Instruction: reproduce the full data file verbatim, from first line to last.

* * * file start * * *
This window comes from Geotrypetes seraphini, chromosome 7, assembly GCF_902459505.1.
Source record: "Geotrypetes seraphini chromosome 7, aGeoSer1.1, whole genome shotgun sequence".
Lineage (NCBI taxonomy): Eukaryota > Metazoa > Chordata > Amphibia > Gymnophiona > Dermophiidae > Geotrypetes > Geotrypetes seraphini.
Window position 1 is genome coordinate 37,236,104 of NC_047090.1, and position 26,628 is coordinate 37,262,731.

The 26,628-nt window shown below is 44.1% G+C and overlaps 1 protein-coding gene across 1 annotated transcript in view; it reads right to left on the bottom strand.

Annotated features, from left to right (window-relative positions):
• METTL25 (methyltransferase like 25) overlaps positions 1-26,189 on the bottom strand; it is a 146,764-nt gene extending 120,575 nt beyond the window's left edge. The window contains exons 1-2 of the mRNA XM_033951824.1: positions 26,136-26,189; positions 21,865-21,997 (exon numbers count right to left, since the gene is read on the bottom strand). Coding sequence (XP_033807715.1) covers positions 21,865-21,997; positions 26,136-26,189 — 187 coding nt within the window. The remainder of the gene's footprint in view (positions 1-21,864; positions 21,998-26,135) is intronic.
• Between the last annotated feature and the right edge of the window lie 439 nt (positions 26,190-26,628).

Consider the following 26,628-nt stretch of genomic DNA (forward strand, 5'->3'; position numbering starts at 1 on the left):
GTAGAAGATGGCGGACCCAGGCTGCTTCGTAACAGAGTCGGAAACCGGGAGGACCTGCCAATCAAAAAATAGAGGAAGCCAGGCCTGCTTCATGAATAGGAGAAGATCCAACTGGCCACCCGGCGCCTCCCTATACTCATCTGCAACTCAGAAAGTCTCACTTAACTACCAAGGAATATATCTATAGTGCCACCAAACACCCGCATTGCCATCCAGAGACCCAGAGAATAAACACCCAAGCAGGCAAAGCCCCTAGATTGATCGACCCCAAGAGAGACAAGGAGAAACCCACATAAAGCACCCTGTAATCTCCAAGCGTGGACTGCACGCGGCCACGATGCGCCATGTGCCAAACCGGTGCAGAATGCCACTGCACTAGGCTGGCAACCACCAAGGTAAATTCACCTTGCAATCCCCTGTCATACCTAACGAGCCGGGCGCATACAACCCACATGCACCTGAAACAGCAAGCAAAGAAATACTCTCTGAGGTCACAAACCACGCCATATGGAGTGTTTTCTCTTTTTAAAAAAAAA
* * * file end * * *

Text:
This window comes from Geotrypetes seraphini, chromosome 7, assembly GCF_902459505.1.
Source record: "Geotrypetes seraphini chromosome 7, aGeoSer1.1, whole genome shotgun sequence".
Lineage (NCBI taxonomy): Eukaryota > Metazoa > Chordata > Amphibia > Gymnophiona > Dermophiidae > Geotrypetes > Geotrypetes seraphini.
Window position 1 is genome coordinate 37,236,104 of NC_047090.1, and position 26,628 is coordinate 37,262,731.

The 26,628-nt window shown below is 44.1% G+C and overlaps 1 protein-coding gene across 1 annotated transcript in view; it reads right to left on the bottom strand.

Annotated features, from left to right (window-relative positions):
• METTL25 (methyltransferase like 25) overlaps positions 1-26,189 on the bottom strand; it is a 146,764-nt gene extending 120,575 nt beyond the window's left edge. The window contains exons 1-2 of the mRNA XM_033951824.1: positions 26,136-26,189; positions 21,865-21,997 (exon numbers count right to left, since the gene is read on the bottom strand). Coding sequence (XP_033807715.1) covers positions 21,865-21,997; positions 26,136-26,189 — 187 coding nt within the window. The remainder of the gene's footprint in view (positions 1-21,864; positions 21,998-26,135) is intronic.
• Between the last annotated feature and the right edge of the window lie 439 nt (positions 26,190-26,628).

Consider the following 26,628-nt stretch of genomic DNA (forward strand, 5'->3'; position numbering starts at 1 on the left):
GTAGAAGATGGCGGACCCAGGCTGCTTCGTAACAGAGTCGGAAACCGGGAGGACCTGCCAATCAAAAAATAGAGGAAGCCAGGCCTGCTTCATGAATAGGAGAAGATCCAACTGGCCACCCGGCGCCTCCCTATACTCATCTGCAACTCAGAAAGTCTCACTTAACTACCAAGGAATATATCTATAGTGCCACCAAACACCCGCATTGCCATCCAGAGACCCAGAGAATAAACACCCAAGCAGGCAAAGCCCCTAGATTGATCGACCCCAAGAGAGACAAGGAGAAACCCACATAAAGCACCCTGTAATCTCCAAGCGTGGACTGCACGCGGCCACGATGCGCCATGTGCCAAACCGGTGCAGAATGCCACTGCACTAGGCTGGCAACCACCAAGGTAAATTCACCTTGCAATCCCCTGTCATACCTAACGAGCCGGGCGCATACAACCCACATGCACCTGAAACAGCAAGCAAAGAAATACTCTCTGAGGTCACAAACCACGCCATATGGAGTGTTTTCTCTTTTTAAAAAAAAA